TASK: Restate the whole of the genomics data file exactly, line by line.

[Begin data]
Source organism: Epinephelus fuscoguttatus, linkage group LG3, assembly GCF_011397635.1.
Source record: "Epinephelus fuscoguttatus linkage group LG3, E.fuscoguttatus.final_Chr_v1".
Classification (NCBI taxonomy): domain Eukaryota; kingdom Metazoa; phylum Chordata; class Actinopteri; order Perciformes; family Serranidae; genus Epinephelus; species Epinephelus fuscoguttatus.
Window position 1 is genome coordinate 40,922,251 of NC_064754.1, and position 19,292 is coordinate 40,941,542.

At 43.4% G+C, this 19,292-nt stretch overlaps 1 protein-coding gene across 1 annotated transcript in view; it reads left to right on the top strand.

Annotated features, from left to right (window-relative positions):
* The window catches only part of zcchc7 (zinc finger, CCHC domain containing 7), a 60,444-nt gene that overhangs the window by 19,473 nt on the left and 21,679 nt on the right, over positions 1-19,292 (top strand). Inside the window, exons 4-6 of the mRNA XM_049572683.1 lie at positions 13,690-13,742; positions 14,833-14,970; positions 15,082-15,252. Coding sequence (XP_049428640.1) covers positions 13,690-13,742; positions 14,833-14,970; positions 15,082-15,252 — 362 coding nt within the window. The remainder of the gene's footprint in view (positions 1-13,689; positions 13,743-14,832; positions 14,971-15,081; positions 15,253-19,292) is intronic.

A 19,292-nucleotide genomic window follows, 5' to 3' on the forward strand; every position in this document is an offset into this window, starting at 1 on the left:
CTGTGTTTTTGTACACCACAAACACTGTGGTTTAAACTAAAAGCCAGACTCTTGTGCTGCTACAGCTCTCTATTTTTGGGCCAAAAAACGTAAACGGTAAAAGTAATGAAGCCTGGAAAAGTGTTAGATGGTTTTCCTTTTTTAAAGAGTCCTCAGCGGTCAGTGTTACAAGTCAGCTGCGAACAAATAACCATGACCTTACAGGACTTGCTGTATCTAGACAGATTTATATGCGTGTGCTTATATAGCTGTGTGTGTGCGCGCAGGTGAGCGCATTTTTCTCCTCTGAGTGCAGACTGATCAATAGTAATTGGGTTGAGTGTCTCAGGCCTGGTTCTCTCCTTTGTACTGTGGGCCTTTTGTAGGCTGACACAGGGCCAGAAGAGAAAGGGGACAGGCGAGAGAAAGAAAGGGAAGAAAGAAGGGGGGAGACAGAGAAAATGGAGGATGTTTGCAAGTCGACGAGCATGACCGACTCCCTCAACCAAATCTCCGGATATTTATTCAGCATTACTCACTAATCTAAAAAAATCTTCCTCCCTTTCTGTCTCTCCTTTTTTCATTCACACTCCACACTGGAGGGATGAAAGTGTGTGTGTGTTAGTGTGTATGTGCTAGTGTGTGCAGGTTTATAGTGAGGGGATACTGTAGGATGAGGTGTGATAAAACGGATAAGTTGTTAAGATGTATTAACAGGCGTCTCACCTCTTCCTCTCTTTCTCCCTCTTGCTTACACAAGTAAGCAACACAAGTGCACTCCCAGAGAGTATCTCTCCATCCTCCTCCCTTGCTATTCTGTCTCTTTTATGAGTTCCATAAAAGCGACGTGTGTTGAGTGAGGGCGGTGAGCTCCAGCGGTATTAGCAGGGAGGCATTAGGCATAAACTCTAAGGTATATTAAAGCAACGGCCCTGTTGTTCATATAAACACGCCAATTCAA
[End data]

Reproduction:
Source organism: Epinephelus fuscoguttatus, linkage group LG3, assembly GCF_011397635.1.
Source record: "Epinephelus fuscoguttatus linkage group LG3, E.fuscoguttatus.final_Chr_v1".
Classification (NCBI taxonomy): domain Eukaryota; kingdom Metazoa; phylum Chordata; class Actinopteri; order Perciformes; family Serranidae; genus Epinephelus; species Epinephelus fuscoguttatus.
Window position 1 is genome coordinate 40,922,251 of NC_064754.1, and position 19,292 is coordinate 40,941,542.

At 43.4% G+C, this 19,292-nt stretch overlaps 1 protein-coding gene across 1 annotated transcript in view; it reads left to right on the top strand.

Annotated features, from left to right (window-relative positions):
* The window catches only part of zcchc7 (zinc finger, CCHC domain containing 7), a 60,444-nt gene that overhangs the window by 19,473 nt on the left and 21,679 nt on the right, over positions 1-19,292 (top strand). Inside the window, exons 4-6 of the mRNA XM_049572683.1 lie at positions 13,690-13,742; positions 14,833-14,970; positions 15,082-15,252. Coding sequence (XP_049428640.1) covers positions 13,690-13,742; positions 14,833-14,970; positions 15,082-15,252 — 362 coding nt within the window. The remainder of the gene's footprint in view (positions 1-13,689; positions 13,743-14,832; positions 14,971-15,081; positions 15,253-19,292) is intronic.

A 19,292-nucleotide genomic window follows, 5' to 3' on the forward strand; every position in this document is an offset into this window, starting at 1 on the left:
CTGTGTTTTTGTACACCACAAACACTGTGGTTTAAACTAAAAGCCAGACTCTTGTGCTGCTACAGCTCTCTATTTTTGGGCCAAAAAACGTAAACGGTAAAAGTAATGAAGCCTGGAAAAGTGTTAGATGGTTTTCCTTTTTTAAAGAGTCCTCAGCGGTCAGTGTTACAAGTCAGCTGCGAACAAATAACCATGACCTTACAGGACTTGCTGTATCTAGACAGATTTATATGCGTGTGCTTATATAGCTGTGTGTGTGCGCGCAGGTGAGCGCATTTTTCTCCTCTGAGTGCAGACTGATCAATAGTAATTGGGTTGAGTGTCTCAGGCCTGGTTCTCTCCTTTGTACTGTGGGCCTTTTGTAGGCTGACACAGGGCCAGAAGAGAAAGGGGACAGGCGAGAGAAAGAAAGGGAAGAAAGAAGGGGGGAGACAGAGAAAATGGAGGATGTTTGCAAGTCGACGAGCATGACCGACTCCCTCAACCAAATCTCCGGATATTTATTCAGCATTACTCACTAATCTAAAAAAATCTTCCTCCCTTTCTGTCTCTCCTTTTTTCATTCACACTCCACACTGGAGGGATGAAAGTGTGTGTGTGTTAGTGTGTATGTGCTAGTGTGTGCAGGTTTATAGTGAGGGGATACTGTAGGATGAGGTGTGATAAAACGGATAAGTTGTTAAGATGTATTAACAGGCGTCTCACCTCTTCCTCTCTTTCTCCCTCTTGCTTACACAAGTAAGCAACACAAGTGCACTCCCAGAGAGTATCTCTCCATCCTCCTCCCTTGCTATTCTGTCTCTTTTATGAGTTCCATAAAAGCGACGTGTGTTGAGTGAGGGCGGTGAGCTCCAGCGGTATTAGCAGGGAGGCATTAGGCATAAACTCTAAGGTATATTAAAGCAACGGCCCTGTTGTTCATATAAACACGCCAATTCAA